When he recorded this album, Alexandre DaCosta was 21 years old. An enfant prodige on both piano and violin, he undertook the project of making the music of Jimi Hendrix acceptable to classical ears -- a strange idea that turns into a close disaster. Rock/classical crossovers are rarely satisfying, but this one belongs to the worst examples. In the first 36 minutes, DaCosta performs seven Hendrix standards on both piano and violin. His virtuosity is exemplary and even though many purists will sneer at the idea of a "serious" musician handling two widely different instruments, his ability to play is not on the bench here. Robert Lafond's arrangements are. If "Manic Depression" retains its galloping frenzy and "The Wind Cries Mary" still has some of the mystery found in the guitarist's original recording, the rest of the material has been simplified and purged to make it sound like cheap Schubert. Gone are the sense of urgency, the wild experimentations, the bubbling creativity. "Are You Experienced" and "Third Stone from the Sun" are left nothing more than cute melodies, instantly digestible and forgotten. The CD is rounded up by "A Leaf," a solo piano suite by Paul McCartney, more convincing in its simplicity, and by Eugene Ysaye's third solo violin sonata -- performed with much fire but still a questionable inclusion. In the end, this album does nothing for Hendrix's legacy and very little to establish DaCosta's reputation.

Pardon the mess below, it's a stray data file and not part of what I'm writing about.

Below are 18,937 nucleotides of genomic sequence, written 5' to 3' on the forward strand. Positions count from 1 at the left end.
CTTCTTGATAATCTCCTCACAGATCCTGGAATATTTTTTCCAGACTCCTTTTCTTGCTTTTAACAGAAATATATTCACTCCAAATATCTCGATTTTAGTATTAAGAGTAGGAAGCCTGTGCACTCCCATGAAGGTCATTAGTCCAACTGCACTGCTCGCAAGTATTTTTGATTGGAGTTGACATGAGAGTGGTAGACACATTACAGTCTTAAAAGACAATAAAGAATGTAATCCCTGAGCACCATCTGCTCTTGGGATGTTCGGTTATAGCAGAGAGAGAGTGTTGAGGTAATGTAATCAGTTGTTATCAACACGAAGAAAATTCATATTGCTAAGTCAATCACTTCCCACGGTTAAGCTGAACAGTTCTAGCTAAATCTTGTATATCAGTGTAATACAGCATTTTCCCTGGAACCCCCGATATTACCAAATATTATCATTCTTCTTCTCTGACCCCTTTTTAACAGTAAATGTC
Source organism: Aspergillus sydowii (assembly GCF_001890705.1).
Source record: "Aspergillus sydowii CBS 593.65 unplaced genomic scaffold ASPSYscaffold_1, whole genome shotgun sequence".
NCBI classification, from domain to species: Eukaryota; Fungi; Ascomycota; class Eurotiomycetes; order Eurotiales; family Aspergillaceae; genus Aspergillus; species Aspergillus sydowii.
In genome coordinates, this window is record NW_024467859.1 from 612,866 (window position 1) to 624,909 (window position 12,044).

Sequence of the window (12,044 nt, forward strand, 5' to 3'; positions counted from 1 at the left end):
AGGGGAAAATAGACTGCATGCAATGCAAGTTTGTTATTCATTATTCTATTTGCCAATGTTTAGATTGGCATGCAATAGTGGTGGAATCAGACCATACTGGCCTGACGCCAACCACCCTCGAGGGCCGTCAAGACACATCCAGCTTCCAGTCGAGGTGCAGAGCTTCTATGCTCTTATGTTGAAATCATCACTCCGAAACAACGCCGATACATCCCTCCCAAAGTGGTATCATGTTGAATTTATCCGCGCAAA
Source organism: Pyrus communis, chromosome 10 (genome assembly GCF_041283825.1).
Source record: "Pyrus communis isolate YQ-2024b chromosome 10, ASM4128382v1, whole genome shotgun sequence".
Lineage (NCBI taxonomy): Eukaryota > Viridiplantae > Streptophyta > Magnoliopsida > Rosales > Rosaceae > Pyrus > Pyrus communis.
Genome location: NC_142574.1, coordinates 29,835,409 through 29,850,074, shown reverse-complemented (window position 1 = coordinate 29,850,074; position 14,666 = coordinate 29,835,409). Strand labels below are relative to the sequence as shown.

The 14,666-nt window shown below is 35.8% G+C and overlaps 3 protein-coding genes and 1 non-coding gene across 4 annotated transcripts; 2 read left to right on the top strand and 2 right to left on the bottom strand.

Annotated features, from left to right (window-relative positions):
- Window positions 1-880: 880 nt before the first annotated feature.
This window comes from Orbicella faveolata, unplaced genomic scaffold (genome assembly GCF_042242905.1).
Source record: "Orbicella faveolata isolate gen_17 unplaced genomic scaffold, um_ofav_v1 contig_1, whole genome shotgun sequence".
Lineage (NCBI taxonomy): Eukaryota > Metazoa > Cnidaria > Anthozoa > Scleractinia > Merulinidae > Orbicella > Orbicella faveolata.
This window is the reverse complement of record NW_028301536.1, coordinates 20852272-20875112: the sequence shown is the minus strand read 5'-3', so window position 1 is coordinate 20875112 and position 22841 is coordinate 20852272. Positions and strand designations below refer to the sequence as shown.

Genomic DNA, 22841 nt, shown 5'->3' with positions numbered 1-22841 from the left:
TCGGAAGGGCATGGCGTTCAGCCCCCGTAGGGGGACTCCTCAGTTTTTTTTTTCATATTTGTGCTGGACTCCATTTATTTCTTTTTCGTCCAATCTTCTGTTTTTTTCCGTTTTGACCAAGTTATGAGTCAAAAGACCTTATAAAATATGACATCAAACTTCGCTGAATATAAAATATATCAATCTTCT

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AllMusic Review by François Couture